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St Michael’s Mount is a highly distinctive pyramid rock topped by a castle in Penzance Bay on England's south-west coast, about 14 miles north-west of Lizard Point. It offers the possibility of drying out in its small harbour or anchoring close outside.

St Michael’s Mount is a highly distinctive pyramid rock topped by a castle in Penzance Bay on England's south-west coast, about 14 miles north-west of Lizard Point. It offers the possibility of drying out in its small harbour or anchoring close outside.

The anchorage is exposed but the harbour offers tolerable protection to those able to dry. Although appearing to provide good protection by facing inshore and away from Atlantic wind and waves, it is subject to a backwash of swell from the mainland during bad weather, which creates a dangerous surge inside the harbour. Access requires attentive navigation and should be attempted only in daylight and at high water by those intending to enter and dry out in the harbour.

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Keyfacts for Saint Michael's Mount
Hot food available in the localityPublic house or wine bar in the areaMarked or notable walks in the vicinity of this locationShore based family recreation in the area

No fees for anchoring or berthing in this locationAnchoring locationBerth alongside a deep water pier or raft up to other vesselsBeach or shoreline landing from a tenderJetty or a structure to assist landingQuick and easy access from open water

Restriction: shallow, drying or partially drying pierNote: harbour fees may be charged

Protected sectors

Current wind over the protected quadrants
3 stars: Attentive navigation; daylight access with dangers that need attention.
3 stars: Tolerable; in suitable conditions a vessel may be left unwatched and an overnight stay.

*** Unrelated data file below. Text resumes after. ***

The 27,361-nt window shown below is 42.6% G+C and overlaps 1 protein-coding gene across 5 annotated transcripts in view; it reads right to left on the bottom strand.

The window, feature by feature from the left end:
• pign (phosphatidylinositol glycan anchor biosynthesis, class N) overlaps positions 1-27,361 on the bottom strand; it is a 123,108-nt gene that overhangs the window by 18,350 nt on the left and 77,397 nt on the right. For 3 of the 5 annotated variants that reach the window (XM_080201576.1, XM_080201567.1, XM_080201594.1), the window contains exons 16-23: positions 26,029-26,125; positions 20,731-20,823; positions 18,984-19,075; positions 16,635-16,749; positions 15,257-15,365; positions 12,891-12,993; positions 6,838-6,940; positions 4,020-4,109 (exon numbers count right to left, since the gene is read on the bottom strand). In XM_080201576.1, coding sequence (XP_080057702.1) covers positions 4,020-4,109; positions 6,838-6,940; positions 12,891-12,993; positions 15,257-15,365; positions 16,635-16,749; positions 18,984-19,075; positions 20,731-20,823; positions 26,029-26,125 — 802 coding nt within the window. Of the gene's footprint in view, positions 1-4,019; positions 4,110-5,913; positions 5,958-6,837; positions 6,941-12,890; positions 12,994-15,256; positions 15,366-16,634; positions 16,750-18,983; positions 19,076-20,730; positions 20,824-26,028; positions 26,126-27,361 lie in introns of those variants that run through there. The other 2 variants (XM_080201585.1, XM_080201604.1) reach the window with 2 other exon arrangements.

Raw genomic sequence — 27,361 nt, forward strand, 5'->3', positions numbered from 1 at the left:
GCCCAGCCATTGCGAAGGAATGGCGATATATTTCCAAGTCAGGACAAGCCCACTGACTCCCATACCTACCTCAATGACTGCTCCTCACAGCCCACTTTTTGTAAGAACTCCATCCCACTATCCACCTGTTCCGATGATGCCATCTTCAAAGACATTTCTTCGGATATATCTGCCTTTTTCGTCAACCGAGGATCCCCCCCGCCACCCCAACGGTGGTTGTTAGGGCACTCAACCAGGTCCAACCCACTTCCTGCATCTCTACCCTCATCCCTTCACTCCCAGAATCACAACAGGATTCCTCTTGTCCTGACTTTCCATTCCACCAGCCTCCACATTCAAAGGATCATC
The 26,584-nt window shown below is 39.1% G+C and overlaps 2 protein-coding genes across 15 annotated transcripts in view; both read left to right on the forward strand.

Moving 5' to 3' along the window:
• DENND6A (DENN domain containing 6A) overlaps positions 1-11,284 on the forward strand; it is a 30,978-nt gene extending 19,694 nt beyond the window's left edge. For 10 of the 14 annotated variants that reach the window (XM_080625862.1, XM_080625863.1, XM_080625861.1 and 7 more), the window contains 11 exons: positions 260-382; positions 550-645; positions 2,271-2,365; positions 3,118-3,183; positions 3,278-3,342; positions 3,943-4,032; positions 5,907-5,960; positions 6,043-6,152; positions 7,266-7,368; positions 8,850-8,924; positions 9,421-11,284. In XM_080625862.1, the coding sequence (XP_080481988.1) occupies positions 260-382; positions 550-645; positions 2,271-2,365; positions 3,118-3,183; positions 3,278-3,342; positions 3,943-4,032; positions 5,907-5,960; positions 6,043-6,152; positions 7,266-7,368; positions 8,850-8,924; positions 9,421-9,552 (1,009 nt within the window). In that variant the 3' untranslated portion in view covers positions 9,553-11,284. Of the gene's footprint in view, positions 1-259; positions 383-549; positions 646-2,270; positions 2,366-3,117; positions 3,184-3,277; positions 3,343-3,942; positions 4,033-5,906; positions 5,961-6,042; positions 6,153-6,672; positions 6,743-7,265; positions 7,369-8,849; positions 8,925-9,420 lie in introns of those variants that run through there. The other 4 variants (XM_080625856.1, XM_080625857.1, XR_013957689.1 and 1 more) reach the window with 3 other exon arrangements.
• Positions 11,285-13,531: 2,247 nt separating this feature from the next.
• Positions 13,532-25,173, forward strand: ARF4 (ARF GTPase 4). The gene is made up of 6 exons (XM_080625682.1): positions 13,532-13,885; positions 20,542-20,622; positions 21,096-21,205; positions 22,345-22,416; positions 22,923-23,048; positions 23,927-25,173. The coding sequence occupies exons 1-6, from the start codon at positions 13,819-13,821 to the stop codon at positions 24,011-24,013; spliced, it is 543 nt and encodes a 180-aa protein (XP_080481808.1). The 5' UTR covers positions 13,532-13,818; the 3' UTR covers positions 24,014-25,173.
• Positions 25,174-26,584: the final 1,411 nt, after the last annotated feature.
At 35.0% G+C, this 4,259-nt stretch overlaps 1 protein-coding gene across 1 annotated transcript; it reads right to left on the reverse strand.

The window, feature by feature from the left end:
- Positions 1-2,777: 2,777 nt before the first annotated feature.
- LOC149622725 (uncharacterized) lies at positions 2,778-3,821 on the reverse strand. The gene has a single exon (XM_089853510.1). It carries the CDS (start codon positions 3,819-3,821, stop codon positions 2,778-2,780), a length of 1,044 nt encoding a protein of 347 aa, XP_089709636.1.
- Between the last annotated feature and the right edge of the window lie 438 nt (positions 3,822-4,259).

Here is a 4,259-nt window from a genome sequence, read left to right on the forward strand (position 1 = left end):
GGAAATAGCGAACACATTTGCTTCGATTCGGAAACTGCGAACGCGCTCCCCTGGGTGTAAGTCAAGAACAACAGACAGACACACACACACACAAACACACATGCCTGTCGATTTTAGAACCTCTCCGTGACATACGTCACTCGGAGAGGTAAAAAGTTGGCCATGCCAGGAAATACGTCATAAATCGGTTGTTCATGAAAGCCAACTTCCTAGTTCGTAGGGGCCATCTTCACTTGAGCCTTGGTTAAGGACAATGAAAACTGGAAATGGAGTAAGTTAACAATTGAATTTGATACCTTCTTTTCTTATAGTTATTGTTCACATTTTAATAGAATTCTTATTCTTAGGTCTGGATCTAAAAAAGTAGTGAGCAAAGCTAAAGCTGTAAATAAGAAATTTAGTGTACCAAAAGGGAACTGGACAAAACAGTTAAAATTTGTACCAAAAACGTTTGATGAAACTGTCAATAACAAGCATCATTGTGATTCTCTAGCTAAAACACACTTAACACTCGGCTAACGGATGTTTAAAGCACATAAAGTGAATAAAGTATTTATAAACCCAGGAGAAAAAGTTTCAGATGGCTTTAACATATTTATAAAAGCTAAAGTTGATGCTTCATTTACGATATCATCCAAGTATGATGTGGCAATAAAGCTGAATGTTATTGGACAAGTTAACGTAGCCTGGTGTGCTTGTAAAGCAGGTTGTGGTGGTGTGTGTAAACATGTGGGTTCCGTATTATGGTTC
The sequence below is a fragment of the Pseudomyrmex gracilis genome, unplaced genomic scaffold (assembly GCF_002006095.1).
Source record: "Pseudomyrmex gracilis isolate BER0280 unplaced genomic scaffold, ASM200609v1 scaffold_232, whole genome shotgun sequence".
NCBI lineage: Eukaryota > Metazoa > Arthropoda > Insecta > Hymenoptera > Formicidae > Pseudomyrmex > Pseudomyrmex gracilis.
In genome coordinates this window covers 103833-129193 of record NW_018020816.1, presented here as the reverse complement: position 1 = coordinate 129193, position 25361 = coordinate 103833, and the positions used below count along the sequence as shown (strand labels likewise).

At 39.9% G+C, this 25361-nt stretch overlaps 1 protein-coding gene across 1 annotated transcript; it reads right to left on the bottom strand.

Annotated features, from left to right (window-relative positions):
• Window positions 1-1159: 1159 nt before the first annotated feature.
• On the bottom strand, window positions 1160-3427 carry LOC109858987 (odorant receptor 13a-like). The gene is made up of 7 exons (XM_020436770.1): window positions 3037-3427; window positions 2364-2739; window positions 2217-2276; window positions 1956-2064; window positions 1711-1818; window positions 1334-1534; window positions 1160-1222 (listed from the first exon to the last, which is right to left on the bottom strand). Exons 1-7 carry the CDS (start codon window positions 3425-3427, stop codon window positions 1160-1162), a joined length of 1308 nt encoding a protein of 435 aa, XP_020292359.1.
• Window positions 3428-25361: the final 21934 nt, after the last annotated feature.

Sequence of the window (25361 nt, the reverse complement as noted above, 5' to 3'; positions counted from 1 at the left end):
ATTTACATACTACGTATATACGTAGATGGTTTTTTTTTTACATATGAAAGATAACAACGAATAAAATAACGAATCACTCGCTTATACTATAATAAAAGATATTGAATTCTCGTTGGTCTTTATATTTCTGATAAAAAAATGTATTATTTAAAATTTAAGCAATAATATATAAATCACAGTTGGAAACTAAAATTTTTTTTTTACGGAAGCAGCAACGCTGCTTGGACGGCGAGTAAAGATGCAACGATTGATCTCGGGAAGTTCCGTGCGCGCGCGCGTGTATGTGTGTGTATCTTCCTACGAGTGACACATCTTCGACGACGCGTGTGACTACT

Last modified
January 21st 2020

Summary* Restrictions apply

A tolerable location with attentive navigation required for access.

Hot food available in the localityPublic house or wine bar in the areaMarked or notable walks in the vicinity of this locationShore based family recreation in the area

No fees for anchoring or berthing in this locationAnchoring locationBerth alongside a deep water pier or raft up to other vesselsBeach or shoreline landing from a tenderJetty or a structure to assist landingQuick and easy access from open water

Restriction: shallow, drying or partially drying pierNote: harbour fees may be charged

Position and approaches
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Haven position

50° 7.178' N, 005° 28.698' W

This is the north-west corner of the west pier.

What is the initial fix?

The following Saint Michael's Mount will set up a final approach:
50° 7.004' N, 005° 29.467' W
This is ½ mile west of St Michael's Mount and about 400 metres south of the unmarked Outer Penzeath Rock. Steering for the head of the western pier, on a bearing of 70° T for a distance of less than ½ mile, leads into the anchoring area and safe approaches to the harbour.

What are the key points of the approach?

Offshore details are available in south-west England’s coastal overview from Lizard Point to Land's End Route location. For local approaches see Newlyn Click to view haven.

  • Approach from south-westward steering for the head of the western pier on a bearing of 70° T.

  • Break off about 300 metres from the pierhead and sound into the anchorage between the pierhead and Great Hogus Rock, or enter the harbour to dry out.

Not what you need?
Click the 'Next' and 'Previous' buttons to progress through neighbouring havens in a coastal 'clockwise' or 'anti-clockwise' sequence. Below are the ten nearest havens to Saint Michael's Mount for your convenience.
Ten nearest havens by straight line charted distance and bearing:
  1. Penzance Harbour - 1.9 nautical miles W
  2. Newlyn - 2.7 nautical miles WSW
  3. Mousehole - 3.2 nautical miles SW
  4. Porthleven Harbour - 6.6 nautical miles ESE
  5. Mullion Cove & Porth Mellin - 10.5 nautical miles SE
  6. Kynance Cove - 13.1 nautical miles SE
  7. Helford River - 13.5 nautical miles E
  8. Cadgwith - 14.1 nautical miles SE
  9. Gillan Creek - 15 nautical miles E
  10. Coverack - 15.9 nautical miles ESE